In the barren Arizona desert, Professor Franz Mueller (von Stroheim) has created a laboratory in a gothic castle, where he experiments on brain tissue’s survival after a person’s death. Mueller has two assistants, his pretty Czechoslovakian ward, Janice Farrell (Ralston), and an eager young American scientist, Patrick Cory (Richard Arlen). Mueller knows that Janice and Patrick are attracted to each other, but he tries to keep them apart because he himself is romantically interested in the young lady.
Meanwhile, Mueller’s sinister housekeeper, Mrs. Fame (Mary Nash), is interested in the controlling scientist herself. One day, a plane crash near the castle gives Mueller the opportunity he’s been wanting. After one of the victims, millionaire banker William Donovan, dies before a physician can arrive, Mueller secretly extracts his brain for experimentation. He successfully preserves the brain and revives its function enough to communicate with it. However, the evil Donovan’s consciousness still lives and is now powerful enough to take control of other people’s minds. He possesses Cory’s consciousness and begins using him to enact his wicked purposes.
These two films start with a similar premise. There is an older scientist who experiments on reviving human brains. He has a young female ward, for whom he has romantic interest although he should just act as her father figure. He also has a younger male assistant, who is himself interested in the female ward. The younger man helps the older scientist, whose obsession with his work borders madness, with his brain experiments. In both cases, the brain on which the doctor has been experimenting escapes his control. The young woman also gains independence from him. Of course, in the new film, the brain and the young woman are the same character, whereas they are totally separate in the old movie. The young woman manages to escape from the destructive evil forces at work around her in both cases. Both movies end with a death and reconciliation between the other characters, but otherwise the conclusions are very different.
Publicity still for the 2023 film "Poor Things" starring Emma Stone and Mark Ruffalo. (MovieStillsDB)

Publicity still for the 2023 film "Poor Things" starring Emma Stone and Mark Ruffalo. (MovieStillsDB)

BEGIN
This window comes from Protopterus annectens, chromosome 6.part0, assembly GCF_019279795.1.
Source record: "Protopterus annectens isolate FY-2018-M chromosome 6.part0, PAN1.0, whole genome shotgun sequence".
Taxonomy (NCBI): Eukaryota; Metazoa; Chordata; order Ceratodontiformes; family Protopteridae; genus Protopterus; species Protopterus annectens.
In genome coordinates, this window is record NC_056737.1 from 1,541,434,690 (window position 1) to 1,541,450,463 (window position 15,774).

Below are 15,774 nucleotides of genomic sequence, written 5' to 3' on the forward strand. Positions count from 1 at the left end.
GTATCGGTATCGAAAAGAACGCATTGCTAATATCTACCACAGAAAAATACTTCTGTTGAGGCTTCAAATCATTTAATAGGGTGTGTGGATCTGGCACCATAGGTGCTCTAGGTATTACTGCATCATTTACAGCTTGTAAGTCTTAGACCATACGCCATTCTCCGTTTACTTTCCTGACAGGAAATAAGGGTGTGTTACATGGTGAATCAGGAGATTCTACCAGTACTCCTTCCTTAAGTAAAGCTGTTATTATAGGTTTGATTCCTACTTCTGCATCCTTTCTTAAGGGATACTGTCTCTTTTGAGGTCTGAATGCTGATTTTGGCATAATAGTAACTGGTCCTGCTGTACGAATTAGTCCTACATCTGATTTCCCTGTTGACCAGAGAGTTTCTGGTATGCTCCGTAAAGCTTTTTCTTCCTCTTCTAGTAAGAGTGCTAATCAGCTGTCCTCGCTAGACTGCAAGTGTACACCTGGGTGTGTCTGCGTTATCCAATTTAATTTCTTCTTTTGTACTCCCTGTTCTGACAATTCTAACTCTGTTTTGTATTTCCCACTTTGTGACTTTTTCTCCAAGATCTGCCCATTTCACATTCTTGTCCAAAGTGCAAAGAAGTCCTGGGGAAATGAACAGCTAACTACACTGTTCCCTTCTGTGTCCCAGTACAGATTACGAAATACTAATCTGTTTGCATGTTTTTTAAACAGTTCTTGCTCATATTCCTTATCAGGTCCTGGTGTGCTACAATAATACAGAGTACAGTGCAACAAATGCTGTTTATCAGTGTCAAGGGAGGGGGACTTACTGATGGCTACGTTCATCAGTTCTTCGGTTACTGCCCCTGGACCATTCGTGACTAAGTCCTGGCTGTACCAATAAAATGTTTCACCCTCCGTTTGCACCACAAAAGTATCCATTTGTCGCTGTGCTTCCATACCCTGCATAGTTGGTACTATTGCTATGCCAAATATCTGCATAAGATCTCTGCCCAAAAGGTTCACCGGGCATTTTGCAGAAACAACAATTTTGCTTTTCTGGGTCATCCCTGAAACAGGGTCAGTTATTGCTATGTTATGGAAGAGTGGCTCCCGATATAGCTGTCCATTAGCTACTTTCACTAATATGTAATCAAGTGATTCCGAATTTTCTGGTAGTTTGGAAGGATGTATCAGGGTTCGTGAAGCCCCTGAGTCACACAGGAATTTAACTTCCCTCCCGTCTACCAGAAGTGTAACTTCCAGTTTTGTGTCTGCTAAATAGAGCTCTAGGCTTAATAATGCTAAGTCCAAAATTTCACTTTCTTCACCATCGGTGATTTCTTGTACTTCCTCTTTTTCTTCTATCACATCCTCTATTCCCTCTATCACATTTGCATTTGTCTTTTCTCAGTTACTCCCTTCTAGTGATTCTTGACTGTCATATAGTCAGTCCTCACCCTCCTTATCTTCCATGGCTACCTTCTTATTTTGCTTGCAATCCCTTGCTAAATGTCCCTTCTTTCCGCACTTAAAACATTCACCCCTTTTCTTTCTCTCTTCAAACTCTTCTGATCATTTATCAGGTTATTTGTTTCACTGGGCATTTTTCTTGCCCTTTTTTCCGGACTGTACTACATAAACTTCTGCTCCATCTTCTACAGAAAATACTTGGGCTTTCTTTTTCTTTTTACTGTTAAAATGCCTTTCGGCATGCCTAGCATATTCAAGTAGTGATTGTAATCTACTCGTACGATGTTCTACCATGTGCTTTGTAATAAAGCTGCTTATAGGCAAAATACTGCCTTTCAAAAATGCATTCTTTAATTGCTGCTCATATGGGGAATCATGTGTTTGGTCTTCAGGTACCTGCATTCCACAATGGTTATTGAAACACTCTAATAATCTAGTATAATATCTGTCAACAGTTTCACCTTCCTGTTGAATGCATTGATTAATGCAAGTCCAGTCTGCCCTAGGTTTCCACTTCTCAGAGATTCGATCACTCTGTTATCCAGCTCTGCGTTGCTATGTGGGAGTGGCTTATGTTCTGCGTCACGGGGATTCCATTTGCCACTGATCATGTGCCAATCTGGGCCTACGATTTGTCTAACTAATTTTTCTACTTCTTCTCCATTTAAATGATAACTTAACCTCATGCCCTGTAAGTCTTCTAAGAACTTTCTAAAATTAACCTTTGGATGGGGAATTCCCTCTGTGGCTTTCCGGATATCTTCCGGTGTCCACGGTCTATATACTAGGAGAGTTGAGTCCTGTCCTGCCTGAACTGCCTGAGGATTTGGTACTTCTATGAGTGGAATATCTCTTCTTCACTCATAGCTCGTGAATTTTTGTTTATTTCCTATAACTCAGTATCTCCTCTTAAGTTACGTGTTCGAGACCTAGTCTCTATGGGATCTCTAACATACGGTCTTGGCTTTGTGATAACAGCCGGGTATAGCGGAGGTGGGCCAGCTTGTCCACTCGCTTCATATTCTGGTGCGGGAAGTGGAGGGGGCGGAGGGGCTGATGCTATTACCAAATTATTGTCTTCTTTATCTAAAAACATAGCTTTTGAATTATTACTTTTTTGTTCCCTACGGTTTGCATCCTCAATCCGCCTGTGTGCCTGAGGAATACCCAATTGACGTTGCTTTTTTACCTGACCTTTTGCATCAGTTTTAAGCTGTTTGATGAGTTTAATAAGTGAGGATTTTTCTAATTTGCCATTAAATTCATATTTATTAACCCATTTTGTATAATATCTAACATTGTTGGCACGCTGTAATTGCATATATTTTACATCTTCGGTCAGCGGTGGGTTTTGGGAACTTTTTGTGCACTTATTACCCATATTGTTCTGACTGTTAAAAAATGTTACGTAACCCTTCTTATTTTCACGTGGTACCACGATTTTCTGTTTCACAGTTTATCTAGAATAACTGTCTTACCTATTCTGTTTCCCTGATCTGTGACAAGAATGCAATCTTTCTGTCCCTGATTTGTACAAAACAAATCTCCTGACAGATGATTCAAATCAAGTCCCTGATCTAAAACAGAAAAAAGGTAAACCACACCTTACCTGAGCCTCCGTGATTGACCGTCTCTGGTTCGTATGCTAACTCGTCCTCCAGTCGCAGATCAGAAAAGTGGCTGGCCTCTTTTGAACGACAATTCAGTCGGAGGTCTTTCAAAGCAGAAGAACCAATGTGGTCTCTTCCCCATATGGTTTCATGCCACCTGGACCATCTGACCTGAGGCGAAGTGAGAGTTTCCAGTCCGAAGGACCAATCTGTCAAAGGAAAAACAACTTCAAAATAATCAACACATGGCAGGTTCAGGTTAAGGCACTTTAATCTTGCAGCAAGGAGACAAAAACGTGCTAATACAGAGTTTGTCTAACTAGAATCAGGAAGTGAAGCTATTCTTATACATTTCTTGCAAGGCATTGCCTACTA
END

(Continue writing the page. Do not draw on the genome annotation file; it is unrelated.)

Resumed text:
Blurring Good and Evil

“The Lady and the Monster” isn’t a brilliant movie. It’s an interesting little science fiction film from the World War II era. At the time of its release, some critics observed that the vague weakening of the title was similar to the overall weakening of the story from the book. However, it remains an interesting film to watch for people who enjoy the mad scientist genre and early science fiction flicks.
Comparing this obscure classic with the new blockbuster, the most obvious difference to me is the depiction of good and evil. The old film may not be a masterpiece, but it manages to show a leading man who commits crimes and experiences great moral conflict while maintaining the difference between good and evil. “Poor Things,” like so many modern films, exists in the horrible alternate reality where the “good” characters commit atrocious acts with no consequences and no acknowledgement of the fact that what they are doing is wrong.
No matter what Hollywood wants to tell us, right and wrong still exist, and good and evil are absolute qualities. What’s even worse about current entertainment than the disgustingly graphic content it features is the fact that it denies this natural fact.
Tiffany Brannan

Tiffany Brannan


Tiffany Brannan is a 22-year-old opera singer, Hollywood historian, vintage fashion enthusiast, and conspiracy film critic, advocating purity, beauty, and tradition on Instagram as @pure_cinema_diva. Her classic film journey started in 2016 when she and her sister started the Pure Entertainment Preservation Society to reform the arts by reinstating the Motion Picture Production Code. She launched Cinballera Entertainment last summer to produce original performances which combine opera, ballet, and old films in historic SoCal venues.